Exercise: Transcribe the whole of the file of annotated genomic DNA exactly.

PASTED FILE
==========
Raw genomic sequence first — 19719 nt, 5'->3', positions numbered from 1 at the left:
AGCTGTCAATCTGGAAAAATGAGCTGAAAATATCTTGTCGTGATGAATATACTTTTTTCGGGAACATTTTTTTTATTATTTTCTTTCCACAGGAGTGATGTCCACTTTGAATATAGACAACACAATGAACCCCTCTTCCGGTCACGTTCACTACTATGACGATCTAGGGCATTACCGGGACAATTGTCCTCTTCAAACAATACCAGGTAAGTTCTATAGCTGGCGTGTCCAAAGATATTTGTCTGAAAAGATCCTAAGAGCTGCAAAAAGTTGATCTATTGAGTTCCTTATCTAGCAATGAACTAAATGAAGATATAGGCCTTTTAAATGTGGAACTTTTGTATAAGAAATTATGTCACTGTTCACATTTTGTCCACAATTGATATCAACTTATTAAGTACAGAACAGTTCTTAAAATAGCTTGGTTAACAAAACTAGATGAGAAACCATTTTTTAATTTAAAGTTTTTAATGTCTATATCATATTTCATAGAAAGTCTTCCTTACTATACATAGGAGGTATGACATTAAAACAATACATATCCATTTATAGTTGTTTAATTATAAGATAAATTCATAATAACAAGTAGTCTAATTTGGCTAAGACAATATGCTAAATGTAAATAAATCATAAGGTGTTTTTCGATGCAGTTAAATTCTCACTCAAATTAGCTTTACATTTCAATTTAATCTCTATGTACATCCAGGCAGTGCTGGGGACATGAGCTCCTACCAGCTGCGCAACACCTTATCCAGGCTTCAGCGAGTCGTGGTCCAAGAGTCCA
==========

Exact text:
Raw genomic sequence first — 19719 nt, 5'->3', positions numbered from 1 at the left:
AGCTGTCAATCTGGAAAAATGAGCTGAAAATATCTTGTCGTGATGAATATACTTTTTTCGGGAACATTTTTTTTATTATTTTCTTTCCACAGGAGTGATGTCCACTTTGAATATAGACAACACAATGAACCCCTCTTCCGGTCACGTTCACTACTATGACGATCTAGGGCATTACCGGGACAATTGTCCTCTTCAAACAATACCAGGTAAGTTCTATAGCTGGCGTGTCCAAAGATATTTGTCTGAAAAGATCCTAAGAGCTGCAAAAAGTTGATCTATTGAGTTCCTTATCTAGCAATGAACTAAATGAAGATATAGGCCTTTTAAATGTGGAACTTTTGTATAAGAAATTATGTCACTGTTCACATTTTGTCCACAATTGATATCAACTTATTAAGTACAGAACAGTTCTTAAAATAGCTTGGTTAACAAAACTAGATGAGAAACCATTTTTTAATTTAAAGTTTTTAATGTCTATATCATATTTCATAGAAAGTCTTCCTTACTATACATAGGAGGTATGACATTAAAACAATACATATCCATTTATAGTTGTTTAATTATAAGATAAATTCATAATAACAAGTAGTCTAATTTGGCTAAGACAATATGCTAAATGTAAATAAATCATAAGGTGTTTTTCGATGCAGTTAAATTCTCACTCAAATTAGCTTTACATTTCAATTTAATCTCTATGTACATCCAGGCAGTGCTGGGGACATGAGCTCCTACCAGCTGCGCAACACCTTATCCAGGCTTCAGCGAGTCGTGGTCCAAGAGTCCA